Slimy Piece of Worm-Ridden Filth
February 11, 2015 10:01 AM   Subscribe

Life Inside Jabba the Hutt: "After interviewing puppeteer Toby Philpott at great length over Skype I decided to go a step further and create a mini documentary about his work on Jabba the Hutt for Return of the Jedi. This led me down many paths. Here is the result." (via tested.com)
posted by bondcliff (12 comments total) 11 users marked this as a favorite
 
I was expecting a different but similarly-titled article authored by Klatoonie paddy frog.
posted by leotrotsky at 10:05 AM on February 11, 2015


I love how they use male dolls in the smaller models to show how humans will fit in the finished puppet!
posted by cherryflute at 10:24 AM on February 11, 2015 [1 favorite]


So cool to hear some of Jabba's original dialogue: "I was killing your kind back when it meant something to be a Jedi."
posted by furtive at 10:24 AM on February 11, 2015 [1 favorite]


It still doesn't explain why he laughs like Ed McMahon.
posted by Invisible Green Time-Lapse Peloton at 11:13 AM on February 11, 2015


I know it's movie magic, but to see just how stuck-together a lot of it is, and the result of the artistry with which all those bits and pieces come together always gives me a thrill.
posted by xingcat at 11:26 AM on February 11, 2015


It still doesn't explain why he laughs like Ed McMahon.

Given the "A long time ago in a galaxy far, far away..." bit, it's Ed McMahon who laughs like Jabba the Hut.
posted by aught at 12:38 PM on February 11, 2015


This is my kind of post - fearless and inventive.
posted by AndrewStephens at 1:29 PM on February 11, 2015 [2 favorites]


It still doesn't explain why he laughs like Ed McMahon.

There's a lot of people who would pay a lot of money just to see the guys operating Jabba toss out a "Hey-yooooo!" I include myself in that cohort.
posted by mandolin conspiracy at 2:48 PM on February 11, 2015 [1 favorite]


Multiple thoughts.
  • I am appreciative and grateful this documentary was made and released.
  • I wish the interview had been conducted with an eye at the sound graph. It's distorted and a tiny knob turn would have removed that.
  • Jabba may be one of the most expensive puppets made, but I am pretty sure the crown goes to Audrey II from Little Shop of Horrors. (I'd give it partially because it's a series of puppets, but I suspect that even if you limited it to the "Mean Green Mother" puppet, it'd still hold.)
  • These Henson alumni/circle of folks do the same great puppeteering thing the muppet puppeteers do during productions - insisting to be referred to as an entity - when the director calls out a question and the "Jabba" raises both hands (that's two people!) to indicated "yep, got it".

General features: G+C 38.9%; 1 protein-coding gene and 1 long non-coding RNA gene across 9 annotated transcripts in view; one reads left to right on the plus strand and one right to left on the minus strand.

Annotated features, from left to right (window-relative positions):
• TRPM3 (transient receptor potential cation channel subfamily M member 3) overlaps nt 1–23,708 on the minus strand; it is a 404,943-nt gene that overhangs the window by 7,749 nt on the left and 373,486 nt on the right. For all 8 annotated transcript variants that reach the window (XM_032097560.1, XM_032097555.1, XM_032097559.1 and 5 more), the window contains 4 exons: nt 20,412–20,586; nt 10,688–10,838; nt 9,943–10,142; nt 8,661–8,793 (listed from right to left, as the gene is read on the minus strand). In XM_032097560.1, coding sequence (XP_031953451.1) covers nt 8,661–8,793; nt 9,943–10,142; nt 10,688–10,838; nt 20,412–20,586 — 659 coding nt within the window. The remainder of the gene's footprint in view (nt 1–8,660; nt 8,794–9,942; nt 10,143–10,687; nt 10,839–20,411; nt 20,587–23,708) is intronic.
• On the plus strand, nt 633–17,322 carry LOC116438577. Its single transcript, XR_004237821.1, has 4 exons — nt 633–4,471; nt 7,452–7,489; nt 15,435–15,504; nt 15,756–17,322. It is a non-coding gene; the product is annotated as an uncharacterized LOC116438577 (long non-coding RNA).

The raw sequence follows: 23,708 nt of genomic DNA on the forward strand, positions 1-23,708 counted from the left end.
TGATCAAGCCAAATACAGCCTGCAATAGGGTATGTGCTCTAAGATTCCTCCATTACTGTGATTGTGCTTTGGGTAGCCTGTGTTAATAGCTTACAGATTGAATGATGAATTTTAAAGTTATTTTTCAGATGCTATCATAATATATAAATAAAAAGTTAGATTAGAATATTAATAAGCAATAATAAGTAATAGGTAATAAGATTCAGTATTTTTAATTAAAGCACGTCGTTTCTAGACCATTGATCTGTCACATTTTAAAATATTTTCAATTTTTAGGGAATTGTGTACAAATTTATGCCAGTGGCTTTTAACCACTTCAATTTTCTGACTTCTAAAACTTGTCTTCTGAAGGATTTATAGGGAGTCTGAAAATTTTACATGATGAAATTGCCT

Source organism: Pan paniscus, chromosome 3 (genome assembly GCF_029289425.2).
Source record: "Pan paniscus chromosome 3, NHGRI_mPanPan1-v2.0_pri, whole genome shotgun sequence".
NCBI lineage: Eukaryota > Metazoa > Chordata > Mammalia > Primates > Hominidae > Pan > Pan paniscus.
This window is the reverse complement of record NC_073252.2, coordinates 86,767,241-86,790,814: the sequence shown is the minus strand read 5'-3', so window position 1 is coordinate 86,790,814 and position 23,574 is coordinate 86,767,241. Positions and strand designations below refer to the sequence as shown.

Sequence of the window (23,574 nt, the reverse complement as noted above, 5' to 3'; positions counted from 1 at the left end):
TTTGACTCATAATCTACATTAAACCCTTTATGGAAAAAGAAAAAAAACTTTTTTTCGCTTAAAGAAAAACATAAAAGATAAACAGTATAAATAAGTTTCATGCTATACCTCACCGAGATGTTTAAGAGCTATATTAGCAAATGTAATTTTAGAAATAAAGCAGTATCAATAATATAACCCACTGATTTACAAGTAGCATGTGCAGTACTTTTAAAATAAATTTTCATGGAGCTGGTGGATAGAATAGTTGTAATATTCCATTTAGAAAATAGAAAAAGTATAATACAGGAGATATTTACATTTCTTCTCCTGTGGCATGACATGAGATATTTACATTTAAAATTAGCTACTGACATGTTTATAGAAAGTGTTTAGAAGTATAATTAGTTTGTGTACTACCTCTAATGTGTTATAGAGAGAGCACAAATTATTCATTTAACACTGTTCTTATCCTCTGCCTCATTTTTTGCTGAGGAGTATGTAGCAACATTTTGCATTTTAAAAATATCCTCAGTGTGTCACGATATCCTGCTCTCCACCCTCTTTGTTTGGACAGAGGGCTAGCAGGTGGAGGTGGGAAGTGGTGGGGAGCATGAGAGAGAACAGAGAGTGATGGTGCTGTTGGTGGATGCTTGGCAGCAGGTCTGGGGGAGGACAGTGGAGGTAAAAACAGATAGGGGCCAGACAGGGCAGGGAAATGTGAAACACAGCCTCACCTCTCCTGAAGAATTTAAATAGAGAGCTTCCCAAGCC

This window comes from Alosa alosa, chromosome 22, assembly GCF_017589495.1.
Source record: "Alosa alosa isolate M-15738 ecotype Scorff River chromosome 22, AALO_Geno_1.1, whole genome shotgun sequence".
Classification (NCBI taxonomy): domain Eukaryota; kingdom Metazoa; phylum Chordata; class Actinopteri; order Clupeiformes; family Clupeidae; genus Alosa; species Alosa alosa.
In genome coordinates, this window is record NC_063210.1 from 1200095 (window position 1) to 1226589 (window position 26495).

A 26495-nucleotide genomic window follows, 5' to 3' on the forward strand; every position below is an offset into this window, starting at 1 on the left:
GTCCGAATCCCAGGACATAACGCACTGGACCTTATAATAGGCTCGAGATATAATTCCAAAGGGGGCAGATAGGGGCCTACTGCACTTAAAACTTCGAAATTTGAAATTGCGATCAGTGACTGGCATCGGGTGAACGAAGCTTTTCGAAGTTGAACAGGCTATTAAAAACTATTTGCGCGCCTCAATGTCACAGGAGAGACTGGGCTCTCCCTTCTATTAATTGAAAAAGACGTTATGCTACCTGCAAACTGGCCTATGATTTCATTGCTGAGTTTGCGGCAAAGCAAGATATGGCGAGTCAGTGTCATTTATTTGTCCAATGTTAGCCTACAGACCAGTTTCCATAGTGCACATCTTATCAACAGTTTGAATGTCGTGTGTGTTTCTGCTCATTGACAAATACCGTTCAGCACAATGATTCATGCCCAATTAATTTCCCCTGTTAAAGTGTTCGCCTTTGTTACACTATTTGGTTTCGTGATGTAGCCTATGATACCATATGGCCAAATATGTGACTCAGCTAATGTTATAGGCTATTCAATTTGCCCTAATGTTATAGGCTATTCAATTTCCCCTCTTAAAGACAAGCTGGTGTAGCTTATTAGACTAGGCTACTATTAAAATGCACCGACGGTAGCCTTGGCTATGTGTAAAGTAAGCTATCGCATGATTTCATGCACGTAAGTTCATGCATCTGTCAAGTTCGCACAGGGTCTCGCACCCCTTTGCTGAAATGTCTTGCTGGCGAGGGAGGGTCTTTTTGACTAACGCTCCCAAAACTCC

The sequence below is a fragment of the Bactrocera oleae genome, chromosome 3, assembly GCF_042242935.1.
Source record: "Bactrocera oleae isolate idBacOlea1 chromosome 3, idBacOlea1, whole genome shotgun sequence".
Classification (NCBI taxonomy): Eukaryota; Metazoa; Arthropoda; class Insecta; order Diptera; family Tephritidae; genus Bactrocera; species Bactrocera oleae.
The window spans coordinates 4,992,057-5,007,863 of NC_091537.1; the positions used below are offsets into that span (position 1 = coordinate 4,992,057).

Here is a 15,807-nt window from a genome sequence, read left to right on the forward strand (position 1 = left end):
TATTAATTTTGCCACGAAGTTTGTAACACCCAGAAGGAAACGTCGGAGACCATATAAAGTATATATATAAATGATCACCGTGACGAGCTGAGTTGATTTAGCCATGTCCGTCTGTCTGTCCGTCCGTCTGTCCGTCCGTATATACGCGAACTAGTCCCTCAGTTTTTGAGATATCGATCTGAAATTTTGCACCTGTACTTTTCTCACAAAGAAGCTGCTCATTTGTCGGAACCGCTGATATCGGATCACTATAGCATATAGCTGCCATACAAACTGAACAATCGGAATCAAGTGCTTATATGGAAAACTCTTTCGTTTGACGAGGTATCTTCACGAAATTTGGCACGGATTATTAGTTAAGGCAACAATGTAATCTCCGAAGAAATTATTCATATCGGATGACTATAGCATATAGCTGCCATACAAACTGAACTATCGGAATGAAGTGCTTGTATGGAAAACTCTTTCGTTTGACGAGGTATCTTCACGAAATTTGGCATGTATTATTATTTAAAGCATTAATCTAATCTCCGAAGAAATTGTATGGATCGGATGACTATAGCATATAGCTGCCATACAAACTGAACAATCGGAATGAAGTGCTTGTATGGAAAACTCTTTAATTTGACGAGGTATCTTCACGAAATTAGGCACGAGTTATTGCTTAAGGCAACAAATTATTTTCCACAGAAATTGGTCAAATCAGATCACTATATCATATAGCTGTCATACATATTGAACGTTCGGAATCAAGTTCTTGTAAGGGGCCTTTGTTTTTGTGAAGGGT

• Yet another verification that some of the greatest parts of George Lucas' Star Wars films seem to have been done without his awareness or with him actively disliking it during production.
This documentary shares a lot of the same aspects as a Star Wars documentary I loved seeing, which intercut (expertly) interviews, bonus features, radio and promotional recordings, and the original film to produce an almost "annotated" movie. It's a monumental piece of work, but the name escapes me. (I'm sure others here have seen it.)
posted by jscott at 5:31 AM on February 12, 2015 [1 favorite]


In case anyone doesn't know what I'm talking about, there's footage out there of Sesame Street and Muppet Show productions, where they call cut, and while production goes over notes and crew are preparing the next take, the puppets will turn and talk to each other informally, like actors waiting around. It's the most surreal thing.
posted by jscott at 9:00 AM on February 12, 2015 [1 favorite]


jscott: "This documentary shares a lot of the same aspects as a Star Wars documentary I loved seeing, which intercut (expertly) interviews, bonus features, radio and promotional recordings, and the original film to produce an almost "annotated" movie. It's a monumental piece of work, but the name escapes me. (I'm sure others here have seen it.)"

Do you mean Star Wars Begins?
posted by Chrysostom at 10:50 AM on February 16, 2015


...while production goes over notes and crew are preparing the next take, the puppets will turn and talk to each other informally, like actors waiting around. It's the most surreal thing.

A friend of mine has interviewed Carol Spinney, and has also interviewed Oscar the Grouch - except in the Oscar interview, she wasn't interviewing Spinney. She was literally interviewing Oscar about the biz. She said she forgot Spinney was even there, and was arguing with Oscar when he became a difficult interviewee. Because, well, he's a grouch.
posted by mandolin conspiracy at 11:05 AM on February 16, 2015 [1 favorite]


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